Africa|Cement|Coal|Construction|Contractor|Copper|Energy|Engineering|Financial|Iron Ore|Mining|PROJECT|Projects|rail|Road|transport
Africa|Cement|Coal|Construction|Contractor|Copper|Energy|Engineering|Financial|Iron Ore|Mining|PROJECT|Projects|rail|Road|transport

Tanzania plans new $5.6bn rail line to iron-ore, coal-rich area

28th November 2023

By: Bloomberg


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Tanzania is seeking $5.6-billion for a new railway in the south linking the Indian Ocean to Lake Nyasa and traversing regions rich in iron-ore, coal and graphite.

The East African nation is looking for public-private partnerships for the 1 000 km line, according to a presentation by Tanzania Railways Corp MD Masanja Kadogosa. The agency made a pitch to investors and financiers at the Africa Investment Forum in Marrakech, Morocco, earlier this month and secured at least $2.2-billion of interest in the project, he said.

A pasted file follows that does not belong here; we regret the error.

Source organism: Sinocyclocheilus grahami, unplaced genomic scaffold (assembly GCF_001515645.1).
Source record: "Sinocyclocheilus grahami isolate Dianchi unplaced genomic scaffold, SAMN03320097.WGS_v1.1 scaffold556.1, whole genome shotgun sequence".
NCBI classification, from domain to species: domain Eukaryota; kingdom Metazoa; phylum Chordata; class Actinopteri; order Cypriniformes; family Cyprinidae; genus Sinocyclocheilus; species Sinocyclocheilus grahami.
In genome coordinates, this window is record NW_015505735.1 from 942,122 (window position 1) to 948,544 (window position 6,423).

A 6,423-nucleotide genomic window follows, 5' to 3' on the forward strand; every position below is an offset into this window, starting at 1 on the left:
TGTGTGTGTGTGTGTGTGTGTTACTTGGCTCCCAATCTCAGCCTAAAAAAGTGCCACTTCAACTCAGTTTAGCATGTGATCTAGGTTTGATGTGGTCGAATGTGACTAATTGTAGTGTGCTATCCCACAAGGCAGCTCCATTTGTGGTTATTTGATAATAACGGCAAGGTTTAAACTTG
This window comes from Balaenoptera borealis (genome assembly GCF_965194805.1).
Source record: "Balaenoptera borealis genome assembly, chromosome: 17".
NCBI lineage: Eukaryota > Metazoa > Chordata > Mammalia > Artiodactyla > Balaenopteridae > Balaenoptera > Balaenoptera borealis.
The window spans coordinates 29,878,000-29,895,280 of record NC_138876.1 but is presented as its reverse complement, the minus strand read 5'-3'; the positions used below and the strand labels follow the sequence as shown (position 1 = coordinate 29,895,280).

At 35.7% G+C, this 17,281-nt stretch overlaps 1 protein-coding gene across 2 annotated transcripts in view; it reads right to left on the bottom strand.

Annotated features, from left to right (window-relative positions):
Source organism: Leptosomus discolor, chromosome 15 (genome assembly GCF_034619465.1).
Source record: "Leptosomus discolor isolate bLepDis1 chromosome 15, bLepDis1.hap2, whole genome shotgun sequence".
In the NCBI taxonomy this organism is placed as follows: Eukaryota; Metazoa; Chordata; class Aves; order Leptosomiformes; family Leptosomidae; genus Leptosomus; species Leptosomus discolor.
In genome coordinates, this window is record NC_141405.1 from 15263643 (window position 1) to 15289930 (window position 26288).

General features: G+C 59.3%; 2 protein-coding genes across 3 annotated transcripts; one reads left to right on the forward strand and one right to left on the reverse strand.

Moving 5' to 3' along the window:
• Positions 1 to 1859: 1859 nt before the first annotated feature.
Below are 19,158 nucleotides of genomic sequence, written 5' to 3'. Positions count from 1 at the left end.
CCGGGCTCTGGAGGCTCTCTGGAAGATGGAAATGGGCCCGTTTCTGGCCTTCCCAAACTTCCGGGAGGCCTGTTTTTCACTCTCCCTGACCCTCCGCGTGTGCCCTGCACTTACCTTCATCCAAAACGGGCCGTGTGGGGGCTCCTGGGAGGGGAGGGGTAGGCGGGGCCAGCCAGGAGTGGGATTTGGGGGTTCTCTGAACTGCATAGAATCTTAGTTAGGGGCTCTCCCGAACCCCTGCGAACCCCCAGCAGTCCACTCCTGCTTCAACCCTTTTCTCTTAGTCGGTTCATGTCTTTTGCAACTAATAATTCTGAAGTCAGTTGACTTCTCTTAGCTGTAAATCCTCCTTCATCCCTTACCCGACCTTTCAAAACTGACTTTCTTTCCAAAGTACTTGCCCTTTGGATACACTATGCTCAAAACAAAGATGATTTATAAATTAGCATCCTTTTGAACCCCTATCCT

There’s been a rush on railway projects in the region as countries compete to transport minerals. The US is helping Zambia build a rail road that will connect the so-called copperbelt with an existing line running to the Angolan port of Lobito, while China is negotiating a concession to operate a line connecting Zambia’s copper-mining heartland with the Tanzanian port of Dar es Salaam.

The Mtwara-Mbamba Bay railway with spurs to Mozambique, Zambia and Malawi was first proposed two decades ago, Kadogosa said. It will cater for proposed coal and iron ore mines in Mchuchuma and Liganga, and also serve Dangote Cement and Tancoal Energy.

“The project is not beneficial for Tanzania alone, it is a regional railway that connects four countries,” he said. “Large financial institutions are more interested in regional projects that integrate Africa and facilitate trade.”

Tanzania is expanding its railway network with a view to hasten the pace of industrialization and to boost trade by capturing cargo for neighboring nations.

It’s constructing a separate 1 219 km link between the port in the commercial capital of Dar es Salaam and Mwanza city by Lake Victoria. The line will have branches west to Burundi, Rwanda and the Democratic Republic of Congo.

Turkish contractor Yapi Merkezi Insaat VE Sanayi, which was awarded contracts for four phases of that railway, is restructuring $1-billion of loans after a row over payments hit its cash flows. One portion of the line is being developed by China Civil Engineering Construction Corp and China Railway Construction.

Edited by Bloomberg


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